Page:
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Israel Wants PA to Crack Down On Protests Over Prisoners

Israeli media have reported that Israel is ready to release $100 million it collects on behalf of the Palestinian government in return for the Ramallah leadership cracking down on the protests, reports Daoud Kuttab.
Palestinian women take part in a protest against the death of a Palestinian detainee in an Israeli jail, in Gaza City February 24, 2013. Palestinian officials on Saturday demanded an international investigation into the death of a Palestinian detainee who died in an Israeli jail hours earlier. A spokeswoman for Israel's Prison Authority said that the detainee, 30-year-old Arafat Jaradat, had apparently died of cardiac arrest. An emergency service team had tried to resuscitate him but failed, she said. REUTE

For the second time in a year, the suffering of Palestinian prisoners has touched the consciousness of Palestinians and has put the Israelis in a corner.

While Palestinian politicians have been talking about a reconciliation that is spinning its wheels, or about what to say to Barack Obama, the real story is taking place behind Israeli prison bars. Last February, Khader Adnan ended a 66-day hunger strike with a partial promise that administrative detentions would end. They haven’t and as a result prisoners and their supporters are again protesting.

Like the previous campaign, the current protests are focused on the heroism of a single prisoner Samer Issawi. This East Jerusalem native has been on and off hunger strikes for over 200 days. Pictures of the once well built man now a near skeleton of a man being brought to court on a wheel chair have triggered protests throughout the state of Palestine.

The protests have been escalating in size and depth with more and more communities taking part in street demonstrations and protest tents outside UN offices and the Red Cross offices. Issawi was joined by the rest of the prisoners for a one day hunger strike offices have caused Israeli officials to worry that if the protests continue it could turn terribly violent.

Palestinian protests in support of Issawi and his other hunger striking colleagues received an emotional surge when it was revealed that a prisoner died Saturday in Israeli custody. Arafat Jaradat, a 30-year-old father of two, was arrested two weeks ago and his lawyer had asked a military judge to have him reviewed by a medical doctor was rejected.

Israel radio has said that Jaradat died from a heart attack while a Palestinian doctor who witnessed the autopsy of Jaradat rejects this cause of death saying his arteries were clear but that his body reflected evidence of beatings.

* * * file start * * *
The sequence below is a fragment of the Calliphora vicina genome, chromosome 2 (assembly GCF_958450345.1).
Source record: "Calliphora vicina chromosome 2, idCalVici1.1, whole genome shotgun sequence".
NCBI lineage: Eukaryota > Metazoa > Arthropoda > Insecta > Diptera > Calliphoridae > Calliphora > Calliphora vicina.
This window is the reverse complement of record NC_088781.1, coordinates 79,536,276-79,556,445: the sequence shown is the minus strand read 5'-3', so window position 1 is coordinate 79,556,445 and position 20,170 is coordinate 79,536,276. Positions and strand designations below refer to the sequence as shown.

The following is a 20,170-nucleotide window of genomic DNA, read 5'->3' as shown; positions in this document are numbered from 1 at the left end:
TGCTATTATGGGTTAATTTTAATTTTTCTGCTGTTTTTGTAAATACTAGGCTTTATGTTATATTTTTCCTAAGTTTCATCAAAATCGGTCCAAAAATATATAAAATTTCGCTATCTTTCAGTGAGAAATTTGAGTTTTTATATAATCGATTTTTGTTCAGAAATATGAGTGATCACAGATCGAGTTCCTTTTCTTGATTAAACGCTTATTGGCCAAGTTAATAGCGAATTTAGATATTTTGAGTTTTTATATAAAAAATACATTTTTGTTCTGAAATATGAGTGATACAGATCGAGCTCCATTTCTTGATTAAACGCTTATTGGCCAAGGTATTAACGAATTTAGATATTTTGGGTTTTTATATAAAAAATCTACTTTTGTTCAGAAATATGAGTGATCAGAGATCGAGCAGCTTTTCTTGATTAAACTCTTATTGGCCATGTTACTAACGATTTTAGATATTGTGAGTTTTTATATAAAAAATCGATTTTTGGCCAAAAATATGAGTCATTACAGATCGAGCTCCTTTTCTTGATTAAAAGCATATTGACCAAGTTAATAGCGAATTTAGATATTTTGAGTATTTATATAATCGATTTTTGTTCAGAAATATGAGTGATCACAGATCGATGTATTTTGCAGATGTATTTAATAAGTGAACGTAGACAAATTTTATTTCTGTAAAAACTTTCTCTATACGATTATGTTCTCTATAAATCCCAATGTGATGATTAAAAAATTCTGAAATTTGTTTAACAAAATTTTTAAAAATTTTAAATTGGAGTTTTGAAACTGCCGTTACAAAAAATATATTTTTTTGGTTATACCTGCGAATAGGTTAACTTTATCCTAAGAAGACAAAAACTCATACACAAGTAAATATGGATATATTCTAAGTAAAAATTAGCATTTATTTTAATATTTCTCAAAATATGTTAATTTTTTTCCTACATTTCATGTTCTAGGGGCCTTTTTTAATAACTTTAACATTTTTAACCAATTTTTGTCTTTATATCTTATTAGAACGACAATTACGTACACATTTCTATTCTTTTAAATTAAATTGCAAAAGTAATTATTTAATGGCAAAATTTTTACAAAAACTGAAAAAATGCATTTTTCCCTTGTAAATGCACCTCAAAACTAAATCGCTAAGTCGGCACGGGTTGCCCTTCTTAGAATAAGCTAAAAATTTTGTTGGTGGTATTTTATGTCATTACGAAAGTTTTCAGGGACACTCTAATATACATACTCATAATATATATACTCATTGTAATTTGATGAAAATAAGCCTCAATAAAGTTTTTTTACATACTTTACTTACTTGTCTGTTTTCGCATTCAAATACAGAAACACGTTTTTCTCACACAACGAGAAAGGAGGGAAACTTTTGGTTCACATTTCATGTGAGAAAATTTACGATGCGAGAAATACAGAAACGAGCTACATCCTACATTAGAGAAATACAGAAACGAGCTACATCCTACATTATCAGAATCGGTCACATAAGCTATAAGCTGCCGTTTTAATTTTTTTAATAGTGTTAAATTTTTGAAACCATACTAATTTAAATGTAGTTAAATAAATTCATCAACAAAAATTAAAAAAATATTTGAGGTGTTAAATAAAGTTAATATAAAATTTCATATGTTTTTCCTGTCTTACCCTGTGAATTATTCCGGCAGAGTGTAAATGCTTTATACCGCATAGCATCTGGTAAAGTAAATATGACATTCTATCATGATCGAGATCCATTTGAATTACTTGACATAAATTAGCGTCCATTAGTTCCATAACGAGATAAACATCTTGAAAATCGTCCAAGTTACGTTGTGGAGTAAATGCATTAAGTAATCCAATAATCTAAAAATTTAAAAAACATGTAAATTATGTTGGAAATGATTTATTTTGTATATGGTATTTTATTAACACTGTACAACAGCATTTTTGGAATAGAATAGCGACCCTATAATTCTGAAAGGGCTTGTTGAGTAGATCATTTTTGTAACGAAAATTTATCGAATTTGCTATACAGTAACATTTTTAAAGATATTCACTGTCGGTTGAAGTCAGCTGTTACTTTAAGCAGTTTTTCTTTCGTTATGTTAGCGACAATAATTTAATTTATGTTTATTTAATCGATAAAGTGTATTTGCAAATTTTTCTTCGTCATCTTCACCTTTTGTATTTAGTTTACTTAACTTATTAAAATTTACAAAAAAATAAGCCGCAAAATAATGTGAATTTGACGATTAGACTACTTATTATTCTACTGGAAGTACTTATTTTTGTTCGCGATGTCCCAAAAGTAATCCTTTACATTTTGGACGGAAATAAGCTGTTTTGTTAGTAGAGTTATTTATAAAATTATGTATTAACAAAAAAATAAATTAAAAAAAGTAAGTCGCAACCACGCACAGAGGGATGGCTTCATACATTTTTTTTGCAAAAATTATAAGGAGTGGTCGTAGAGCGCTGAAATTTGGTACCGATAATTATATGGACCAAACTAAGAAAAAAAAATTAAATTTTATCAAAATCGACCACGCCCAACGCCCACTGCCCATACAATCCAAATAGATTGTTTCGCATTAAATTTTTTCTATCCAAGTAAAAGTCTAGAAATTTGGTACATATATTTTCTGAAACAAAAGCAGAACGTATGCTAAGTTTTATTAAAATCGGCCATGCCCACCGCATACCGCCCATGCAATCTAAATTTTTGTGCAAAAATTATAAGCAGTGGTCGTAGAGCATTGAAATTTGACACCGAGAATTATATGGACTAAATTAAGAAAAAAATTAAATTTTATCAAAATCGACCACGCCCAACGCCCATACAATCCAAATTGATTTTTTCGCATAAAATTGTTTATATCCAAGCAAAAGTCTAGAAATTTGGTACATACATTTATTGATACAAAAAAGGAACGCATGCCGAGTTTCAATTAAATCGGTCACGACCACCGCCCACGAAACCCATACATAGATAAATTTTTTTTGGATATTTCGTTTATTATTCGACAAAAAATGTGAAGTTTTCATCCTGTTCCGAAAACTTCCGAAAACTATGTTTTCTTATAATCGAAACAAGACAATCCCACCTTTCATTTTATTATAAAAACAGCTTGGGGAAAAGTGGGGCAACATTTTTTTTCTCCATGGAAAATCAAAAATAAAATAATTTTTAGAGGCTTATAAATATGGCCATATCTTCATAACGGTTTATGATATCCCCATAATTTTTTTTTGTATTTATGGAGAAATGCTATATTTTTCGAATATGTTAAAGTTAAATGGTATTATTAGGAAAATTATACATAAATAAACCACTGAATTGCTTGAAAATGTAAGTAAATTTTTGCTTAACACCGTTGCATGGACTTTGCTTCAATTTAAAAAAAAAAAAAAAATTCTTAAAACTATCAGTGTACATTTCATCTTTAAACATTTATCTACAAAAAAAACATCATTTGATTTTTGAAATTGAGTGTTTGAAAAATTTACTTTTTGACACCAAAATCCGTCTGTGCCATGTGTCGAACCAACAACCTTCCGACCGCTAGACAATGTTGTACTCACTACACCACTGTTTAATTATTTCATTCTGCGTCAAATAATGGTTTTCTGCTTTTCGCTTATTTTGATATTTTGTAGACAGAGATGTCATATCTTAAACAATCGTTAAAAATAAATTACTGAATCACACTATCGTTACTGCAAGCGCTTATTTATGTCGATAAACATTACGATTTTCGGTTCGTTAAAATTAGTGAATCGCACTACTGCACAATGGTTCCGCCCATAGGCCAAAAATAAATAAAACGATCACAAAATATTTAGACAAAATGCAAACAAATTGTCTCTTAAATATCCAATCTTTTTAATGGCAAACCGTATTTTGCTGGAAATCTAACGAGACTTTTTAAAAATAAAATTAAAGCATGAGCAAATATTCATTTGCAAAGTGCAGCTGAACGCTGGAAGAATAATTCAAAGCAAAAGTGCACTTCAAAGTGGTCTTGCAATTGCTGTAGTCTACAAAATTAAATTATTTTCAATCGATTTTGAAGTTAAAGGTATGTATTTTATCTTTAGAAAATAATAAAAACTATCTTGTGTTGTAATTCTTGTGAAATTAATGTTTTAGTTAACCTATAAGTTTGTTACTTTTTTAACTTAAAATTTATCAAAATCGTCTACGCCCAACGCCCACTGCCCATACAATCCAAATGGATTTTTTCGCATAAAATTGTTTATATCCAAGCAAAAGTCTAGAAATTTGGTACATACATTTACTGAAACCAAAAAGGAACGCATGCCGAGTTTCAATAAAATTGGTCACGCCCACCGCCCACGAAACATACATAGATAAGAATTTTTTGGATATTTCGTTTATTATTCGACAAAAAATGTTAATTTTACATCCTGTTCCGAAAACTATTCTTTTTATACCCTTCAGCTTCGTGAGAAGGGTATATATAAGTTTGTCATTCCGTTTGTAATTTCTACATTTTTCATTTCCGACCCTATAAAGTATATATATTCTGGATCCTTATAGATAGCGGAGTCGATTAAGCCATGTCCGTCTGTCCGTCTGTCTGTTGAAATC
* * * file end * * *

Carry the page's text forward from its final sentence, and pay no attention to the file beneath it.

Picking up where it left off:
The death of the Palestinian prisoner two weeks after his arrest on suspicion of throwing stones has highlighted the retraction of Israeli prison policies. Israeli high court has made it clear that torture is not allowed yet Palestinians are convinced that the death of Jaradat was a direct result of torture.

Palestinian prisoner hunger strike has triggered protests not only in the occupied West Bank but also in the Gaza Strip.

As of December 2012, Israel held 4,517 Palestinians in its jails.

Of these, 1,031 are being held until the conclusion of legal proceedings, 178 are in administrative detention and 170 are under 18 years old.

Palestinian officials have been publicly supporting the prisoners and their demands for an end to the administrative detention policies which are based on emergency regulations. Palestinian media daily quotes officials in Ramallah as pressing the international community to join them in demanding an Israeli change of policy toward prisoners. Some 3,000 Palestinian prisoners held a one-day hunger strike Sunday.

In response to the growing protests, the Israeli government is said to be trying to use the carrot in addition to the stick. Israeli media have reported that top aides to Israeli prime minister Benjamin Netanyahu has indicated that Israel was ready to release $100 million it collects on behalf of the Palestinian government (but which were held back because of the U.N. move) in return for the Ramallah leadership cracking down on the protests.

The elephant in the china shop of course is the upcoming visit of the U.S. president. Obama is expected to spend two days in Israel in the second half of March and about two hours in Ramallah. Palestinians are expected to hold protests against the U.S. bias towards Israel. If the prisoner issue is not resolved by then, it is highly likely to leave a big shadow on the Ramallah visit in particular and reflect badly on the entire visit to the region in general.

Daoud Kuttab is a contributing writer for Al-Monitor's Palestine Pulse. A Palestinian journalist and media activist, he is a former Ferris Professor of journalism at Princeton University and is currently the director general of Community Media Network, a not-for-profit organization dedicated to advancing independent media in the Arab region. He tweets from @daoudkuttab

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